Walter O. LeCroy made a capital career out of helping EEs do their jobs. The digital and analog oscilloscopes that LeCroy Corp. manufactures allow engineers to test and measure signal voltages. But he found help and a key component for oscilloscopes in the most unlikely of places - not in a dream or from burning the midnight oil, but in a toy store.
"I knew it could be done and I was noodling with it," LeCroy said. "Then I was in Toys R Us, and there it was, already done."
Vectrex, a video game console with a built-in monitor from the 1980s, served as an inspiration for his company's oscilloscopes. Assimilating the Vectrex's magnetic deflection technology, LeCroy created oscilloscopes that could perform tests and draw results on screen for engineers to evaluate.
But that unusual inspiration is only a piece of the pie that is Walter LeCroy. When he was a boy, his parents gave him a chemistry set, and his uncles gave him a camera. Though he didn't necessary neglect his tubes and beakers, he spent his adolescence and young adulthood behind a lens. He has been snapping shots since he was 10. In fact, he still is a photographer.
He took pictures for an Alabama newspaper while he attended high school. At the University of Alabama he planned to become a "missionary" of photography. But after freshman year, he realized that photography was not in the cards - at least not as a vocation. So he returned to his other childhood fascination, science.
"Certainly, you have to be born with certain propensities, and those have to be nurtured," he said. "Engineers are people who like to know how things work. Someone once asked me what the most important question to an engineer is. 'How does it work?' is what I said."
Leaving the south to attend Columbia University, LeCroy earned a bachelor's degree in physics in 1956. "If I were a native of New York, I wouldn't have made the cut," he said. He may have squeezed into admissions, but Columbia found an engineering savant in him, and he eventually became the chief electronics engineer in the physics department.
"My interest in electronics came from working in the physics department lab," he said. "I could actually do electronics. I got a kick out of that. It's a great way to learn. Maybe the best way."
Out of the Frying Pan, Into the Laundromat
Testing the waters of entrepreneurship, he opened a lab to create modules for capturing and analyzing signatures of subatomic particles in 1964 - out of a conver ted laundromat. LeCroy Research Systems earned enough to eventually move out of the laundromat and landed offices in New York and Switzerland.
Though the company prospered in capturing and analyzing subatomic particles for laboratories in the highly specialized markets of nuclear and particle physics, LeCroy felt that the narrow field's window was closing. So right around his life-changing visit to the toy store, the renamed LeCroy Corp. shifted from particle and nuclear physics to high-end oscilloscopes.
"After about 10 years or so, we realized we had the technology for a digital oscilloscope," he said. "What we didn't know was whether the world would accept scopes from an unknown. We were not known in the bigger world."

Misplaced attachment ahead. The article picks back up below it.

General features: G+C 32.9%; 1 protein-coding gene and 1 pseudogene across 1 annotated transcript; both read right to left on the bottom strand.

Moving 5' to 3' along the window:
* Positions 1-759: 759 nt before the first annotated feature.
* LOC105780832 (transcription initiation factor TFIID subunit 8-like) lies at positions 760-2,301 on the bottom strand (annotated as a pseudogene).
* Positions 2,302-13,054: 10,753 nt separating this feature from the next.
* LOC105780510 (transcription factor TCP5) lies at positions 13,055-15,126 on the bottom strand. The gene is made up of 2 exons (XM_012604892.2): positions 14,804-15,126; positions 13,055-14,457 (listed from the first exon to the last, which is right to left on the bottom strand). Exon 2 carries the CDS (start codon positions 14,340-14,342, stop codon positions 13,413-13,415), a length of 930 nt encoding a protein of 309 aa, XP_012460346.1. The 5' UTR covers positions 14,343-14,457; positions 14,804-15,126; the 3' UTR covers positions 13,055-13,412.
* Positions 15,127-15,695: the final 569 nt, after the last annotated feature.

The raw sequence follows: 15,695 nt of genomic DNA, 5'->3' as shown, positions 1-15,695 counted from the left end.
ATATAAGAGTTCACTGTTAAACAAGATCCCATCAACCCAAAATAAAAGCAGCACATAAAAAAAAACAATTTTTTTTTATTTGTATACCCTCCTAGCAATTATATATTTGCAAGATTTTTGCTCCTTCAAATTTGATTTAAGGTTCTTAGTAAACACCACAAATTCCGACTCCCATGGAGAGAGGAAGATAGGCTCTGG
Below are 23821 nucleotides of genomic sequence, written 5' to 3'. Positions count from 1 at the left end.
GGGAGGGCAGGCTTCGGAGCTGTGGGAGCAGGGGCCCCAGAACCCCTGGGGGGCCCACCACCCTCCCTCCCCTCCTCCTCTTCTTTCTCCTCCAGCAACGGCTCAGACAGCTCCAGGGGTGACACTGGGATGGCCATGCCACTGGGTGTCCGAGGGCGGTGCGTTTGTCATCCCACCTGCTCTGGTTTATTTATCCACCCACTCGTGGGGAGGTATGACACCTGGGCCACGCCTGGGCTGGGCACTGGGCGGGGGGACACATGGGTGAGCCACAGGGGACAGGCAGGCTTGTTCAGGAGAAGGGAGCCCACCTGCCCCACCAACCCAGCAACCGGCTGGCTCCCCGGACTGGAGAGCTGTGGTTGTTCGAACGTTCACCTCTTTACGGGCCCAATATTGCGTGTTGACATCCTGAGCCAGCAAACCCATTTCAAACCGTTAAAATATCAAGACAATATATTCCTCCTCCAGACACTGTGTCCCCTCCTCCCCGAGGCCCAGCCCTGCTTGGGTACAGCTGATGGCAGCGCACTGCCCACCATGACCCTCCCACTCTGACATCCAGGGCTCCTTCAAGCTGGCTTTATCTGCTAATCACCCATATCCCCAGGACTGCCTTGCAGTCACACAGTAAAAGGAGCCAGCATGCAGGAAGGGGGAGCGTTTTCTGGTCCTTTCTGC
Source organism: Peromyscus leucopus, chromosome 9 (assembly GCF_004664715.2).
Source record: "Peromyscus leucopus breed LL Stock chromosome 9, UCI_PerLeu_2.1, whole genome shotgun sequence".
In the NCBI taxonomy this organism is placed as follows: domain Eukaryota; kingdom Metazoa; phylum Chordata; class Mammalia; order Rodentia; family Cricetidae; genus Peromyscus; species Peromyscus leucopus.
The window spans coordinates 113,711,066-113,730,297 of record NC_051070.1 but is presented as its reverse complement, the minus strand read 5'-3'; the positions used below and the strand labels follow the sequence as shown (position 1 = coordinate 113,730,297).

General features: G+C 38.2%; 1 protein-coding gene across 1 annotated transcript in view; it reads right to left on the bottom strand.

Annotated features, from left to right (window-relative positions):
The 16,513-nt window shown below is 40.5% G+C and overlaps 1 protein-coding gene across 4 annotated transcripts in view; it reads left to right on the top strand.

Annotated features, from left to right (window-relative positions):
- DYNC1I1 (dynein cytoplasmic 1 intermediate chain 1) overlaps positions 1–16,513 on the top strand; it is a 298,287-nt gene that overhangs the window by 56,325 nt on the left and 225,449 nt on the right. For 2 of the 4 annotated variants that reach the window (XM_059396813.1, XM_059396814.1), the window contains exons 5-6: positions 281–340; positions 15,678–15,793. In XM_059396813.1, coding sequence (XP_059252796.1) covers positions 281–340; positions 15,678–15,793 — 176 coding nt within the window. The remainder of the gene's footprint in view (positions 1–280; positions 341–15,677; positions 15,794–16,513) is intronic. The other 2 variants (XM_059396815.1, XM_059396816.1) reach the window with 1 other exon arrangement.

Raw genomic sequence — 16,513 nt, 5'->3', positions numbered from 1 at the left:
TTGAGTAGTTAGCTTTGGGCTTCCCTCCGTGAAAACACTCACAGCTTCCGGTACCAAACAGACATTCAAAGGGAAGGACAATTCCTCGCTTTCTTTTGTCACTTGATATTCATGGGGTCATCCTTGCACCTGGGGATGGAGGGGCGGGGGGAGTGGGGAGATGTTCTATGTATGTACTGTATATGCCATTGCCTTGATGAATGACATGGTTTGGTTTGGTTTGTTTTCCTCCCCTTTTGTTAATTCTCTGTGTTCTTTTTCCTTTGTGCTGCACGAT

The company found continual success in the test and measurement industry. For the next decade, LeCroy Corp. would lean on oscilloscopes. High-energy physics instrumentation would become a tangent service.
"We try to make an engineer's life easier. We try to tell them what's going on," LeCroy said. "In my days, we were card and paper. When it was no longer possible to just eyeball it, the analytical part became important" (see "Oscilloscopes: From Simply Viewing To Complex Signal Analysis" at www.electronicdesign.com, ED Online 2291).
Using his experience with physics instruments, LeCroy fabricated a standout oscilloscope that could hold its own even in the shadow of industrial giants like Tektronix and Hewlett-Packard (now Agilent Technologies).
"We made the first digital oscilloscope that operated like a digital oscilloscope," LeCroy said. "A lot of oscilloscopes I believe use what was created here, in this office."
The company was smaller than its competitors, but it was in stride with if not leading them in technology. Still, it needed to stay ahead of the curve to stay afloat. In the 1990s, LeCroy Corp. began stripping away the obsolete models from a decade's worth of production and began focusing on local-area networks (LANs) and computer equipment. Though a turbulent course initially, this leap would prove profitable.
Today, LeCroy is Honorary Chairman of the Board at LeCroy Corp. With the company well intact, he now pursues other ventures. "My interest \\[in electronics\\] is strictly in the company," he said. "I'm not a big iPod man." He has left design and management and returned to his first love.
"I'd like for the company to be known for making serious contributions to measurement technology," he said. "That is an enabling technology for everything else. It's pretty fundamental for humanity, though much of humanity isn't aware of it."
Now, landscapes, textures, patterns, and general things that catch his eye encompass his new subjects of analysis. He even owns an art gallery in Charleston, S.C., where he displays and sells his photographs.
"I love my life in Charleston, but I miss the company a lot," he said. "I miss the involvement. I'm very proud of the scope and the contributions we made to the scope area."